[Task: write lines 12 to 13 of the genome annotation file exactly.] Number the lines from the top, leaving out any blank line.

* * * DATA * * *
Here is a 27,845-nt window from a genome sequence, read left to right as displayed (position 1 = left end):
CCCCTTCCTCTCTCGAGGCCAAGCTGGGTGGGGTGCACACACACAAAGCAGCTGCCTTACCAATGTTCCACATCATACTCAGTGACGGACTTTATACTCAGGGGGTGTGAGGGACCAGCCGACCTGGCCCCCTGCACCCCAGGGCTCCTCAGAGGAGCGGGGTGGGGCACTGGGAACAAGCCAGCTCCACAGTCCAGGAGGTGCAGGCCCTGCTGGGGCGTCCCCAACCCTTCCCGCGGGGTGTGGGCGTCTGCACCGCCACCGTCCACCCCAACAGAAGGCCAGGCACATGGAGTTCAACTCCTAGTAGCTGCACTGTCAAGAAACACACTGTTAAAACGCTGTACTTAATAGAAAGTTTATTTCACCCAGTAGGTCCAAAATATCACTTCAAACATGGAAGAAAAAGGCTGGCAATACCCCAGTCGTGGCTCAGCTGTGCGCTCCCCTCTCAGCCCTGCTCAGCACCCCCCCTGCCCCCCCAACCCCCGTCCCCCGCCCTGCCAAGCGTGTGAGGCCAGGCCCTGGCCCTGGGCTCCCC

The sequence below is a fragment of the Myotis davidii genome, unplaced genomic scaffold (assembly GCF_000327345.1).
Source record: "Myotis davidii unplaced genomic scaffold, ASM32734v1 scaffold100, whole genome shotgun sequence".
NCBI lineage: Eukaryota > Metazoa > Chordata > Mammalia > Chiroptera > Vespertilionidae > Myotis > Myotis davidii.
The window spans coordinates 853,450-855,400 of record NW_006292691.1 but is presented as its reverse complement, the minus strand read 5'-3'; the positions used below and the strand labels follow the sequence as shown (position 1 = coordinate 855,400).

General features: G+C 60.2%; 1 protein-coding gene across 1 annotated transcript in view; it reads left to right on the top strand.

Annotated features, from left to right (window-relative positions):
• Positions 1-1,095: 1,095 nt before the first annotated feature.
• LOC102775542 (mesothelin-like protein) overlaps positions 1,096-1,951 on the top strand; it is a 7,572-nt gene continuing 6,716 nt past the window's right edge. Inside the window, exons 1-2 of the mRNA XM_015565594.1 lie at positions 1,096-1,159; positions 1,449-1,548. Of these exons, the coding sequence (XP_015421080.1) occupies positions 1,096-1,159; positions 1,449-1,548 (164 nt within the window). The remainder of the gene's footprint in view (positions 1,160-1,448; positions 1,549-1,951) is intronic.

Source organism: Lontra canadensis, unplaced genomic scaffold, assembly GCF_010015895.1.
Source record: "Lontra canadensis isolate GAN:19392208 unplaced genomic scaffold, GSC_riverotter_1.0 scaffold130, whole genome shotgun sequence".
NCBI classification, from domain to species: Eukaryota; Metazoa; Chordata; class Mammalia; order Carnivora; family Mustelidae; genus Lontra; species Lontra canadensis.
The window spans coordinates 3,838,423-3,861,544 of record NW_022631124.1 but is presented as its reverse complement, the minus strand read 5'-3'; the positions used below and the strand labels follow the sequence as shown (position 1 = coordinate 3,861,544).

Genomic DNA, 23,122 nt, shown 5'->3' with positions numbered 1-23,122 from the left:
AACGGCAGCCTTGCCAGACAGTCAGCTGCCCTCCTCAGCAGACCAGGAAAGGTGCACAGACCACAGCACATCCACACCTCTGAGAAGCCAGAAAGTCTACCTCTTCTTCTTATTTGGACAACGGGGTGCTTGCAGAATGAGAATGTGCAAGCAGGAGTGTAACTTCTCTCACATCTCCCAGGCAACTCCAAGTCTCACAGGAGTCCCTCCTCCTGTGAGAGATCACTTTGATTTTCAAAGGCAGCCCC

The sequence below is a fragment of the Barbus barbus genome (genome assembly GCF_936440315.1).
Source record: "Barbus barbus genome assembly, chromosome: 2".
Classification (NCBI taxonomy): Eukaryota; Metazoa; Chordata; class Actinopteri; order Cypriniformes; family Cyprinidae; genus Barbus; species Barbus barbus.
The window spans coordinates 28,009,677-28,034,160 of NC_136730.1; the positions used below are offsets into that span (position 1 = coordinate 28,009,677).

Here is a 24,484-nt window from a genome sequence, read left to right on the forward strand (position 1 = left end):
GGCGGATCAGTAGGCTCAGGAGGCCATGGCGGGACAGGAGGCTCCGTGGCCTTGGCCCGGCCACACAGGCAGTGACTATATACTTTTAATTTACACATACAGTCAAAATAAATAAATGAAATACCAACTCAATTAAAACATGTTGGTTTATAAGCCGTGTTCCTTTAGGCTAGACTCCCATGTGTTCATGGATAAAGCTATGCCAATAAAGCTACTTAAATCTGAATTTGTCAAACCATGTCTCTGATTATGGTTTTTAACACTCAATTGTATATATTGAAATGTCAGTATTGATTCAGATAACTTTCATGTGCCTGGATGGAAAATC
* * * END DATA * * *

Source record: "Lontra canadensis isolate GAN:19392208 unplaced genomic scaffold, GSC_riverotter_1.0 scaffold130, whole genome shotgun sequence".
NCBI classification, from domain to species: Eukaryota; Metazoa; Chordata; class Mammalia; order Carnivora; family Mustelidae; genus Lontra; species Lontra canadensis.